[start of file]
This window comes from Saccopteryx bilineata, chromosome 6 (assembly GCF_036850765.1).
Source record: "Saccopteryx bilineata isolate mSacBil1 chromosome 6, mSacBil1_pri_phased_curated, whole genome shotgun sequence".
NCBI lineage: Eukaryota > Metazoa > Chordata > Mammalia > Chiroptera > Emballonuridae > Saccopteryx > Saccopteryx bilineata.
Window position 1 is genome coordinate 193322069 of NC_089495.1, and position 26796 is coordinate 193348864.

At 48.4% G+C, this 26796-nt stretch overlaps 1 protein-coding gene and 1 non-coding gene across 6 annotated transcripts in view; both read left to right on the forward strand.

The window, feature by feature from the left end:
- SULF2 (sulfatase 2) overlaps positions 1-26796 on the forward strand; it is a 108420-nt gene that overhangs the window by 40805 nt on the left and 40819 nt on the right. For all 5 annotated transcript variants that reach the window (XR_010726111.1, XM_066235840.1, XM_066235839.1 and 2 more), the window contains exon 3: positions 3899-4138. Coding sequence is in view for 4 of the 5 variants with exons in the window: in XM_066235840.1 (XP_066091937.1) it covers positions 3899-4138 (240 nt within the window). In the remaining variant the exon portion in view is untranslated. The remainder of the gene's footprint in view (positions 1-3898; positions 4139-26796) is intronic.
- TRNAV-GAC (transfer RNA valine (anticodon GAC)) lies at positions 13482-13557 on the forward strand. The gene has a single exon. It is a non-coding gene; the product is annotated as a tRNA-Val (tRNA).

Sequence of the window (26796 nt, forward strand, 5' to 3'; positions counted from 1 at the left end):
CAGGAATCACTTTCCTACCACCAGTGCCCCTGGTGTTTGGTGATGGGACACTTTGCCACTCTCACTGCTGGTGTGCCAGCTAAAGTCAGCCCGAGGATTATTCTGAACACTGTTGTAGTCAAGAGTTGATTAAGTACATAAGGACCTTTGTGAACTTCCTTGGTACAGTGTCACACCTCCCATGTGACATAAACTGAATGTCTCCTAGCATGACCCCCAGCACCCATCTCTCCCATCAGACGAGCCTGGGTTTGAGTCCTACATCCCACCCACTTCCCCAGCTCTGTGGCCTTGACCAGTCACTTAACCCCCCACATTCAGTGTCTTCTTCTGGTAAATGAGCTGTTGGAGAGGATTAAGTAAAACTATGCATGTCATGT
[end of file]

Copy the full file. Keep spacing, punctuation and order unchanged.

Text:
This window comes from Saccopteryx bilineata, chromosome 6 (assembly GCF_036850765.1).
Source record: "Saccopteryx bilineata isolate mSacBil1 chromosome 6, mSacBil1_pri_phased_curated, whole genome shotgun sequence".
NCBI lineage: Eukaryota > Metazoa > Chordata > Mammalia > Chiroptera > Emballonuridae > Saccopteryx > Saccopteryx bilineata.
Window position 1 is genome coordinate 193322069 of NC_089495.1, and position 26796 is coordinate 193348864.

At 48.4% G+C, this 26796-nt stretch overlaps 1 protein-coding gene and 1 non-coding gene across 6 annotated transcripts in view; both read left to right on the forward strand.

The window, feature by feature from the left end:
- SULF2 (sulfatase 2) overlaps positions 1-26796 on the forward strand; it is a 108420-nt gene that overhangs the window by 40805 nt on the left and 40819 nt on the right. For all 5 annotated transcript variants that reach the window (XR_010726111.1, XM_066235840.1, XM_066235839.1 and 2 more), the window contains exon 3: positions 3899-4138. Coding sequence is in view for 4 of the 5 variants with exons in the window: in XM_066235840.1 (XP_066091937.1) it covers positions 3899-4138 (240 nt within the window). In the remaining variant the exon portion in view is untranslated. The remainder of the gene's footprint in view (positions 1-3898; positions 4139-26796) is intronic.
- TRNAV-GAC (transfer RNA valine (anticodon GAC)) lies at positions 13482-13557 on the forward strand. The gene has a single exon. It is a non-coding gene; the product is annotated as a tRNA-Val (tRNA).

Sequence of the window (26796 nt, forward strand, 5' to 3'; positions counted from 1 at the left end):
CAGGAATCACTTTCCTACCACCAGTGCCCCTGGTGTTTGGTGATGGGACACTTTGCCACTCTCACTGCTGGTGTGCCAGCTAAAGTCAGCCCGAGGATTATTCTGAACACTGTTGTAGTCAAGAGTTGATTAAGTACATAAGGACCTTTGTGAACTTCCTTGGTACAGTGTCACACCTCCCATGTGACATAAACTGAATGTCTCCTAGCATGACCCCCAGCACCCATCTCTCCCATCAGACGAGCCTGGGTTTGAGTCCTACATCCCACCCACTTCCCCAGCTCTGTGGCCTTGACCAGTCACTTAACCCCCCACATTCAGTGTCTTCTTCTGGTAAATGAGCTGTTGGAGAGGATTAAGTAAAACTATGCATGTCATGT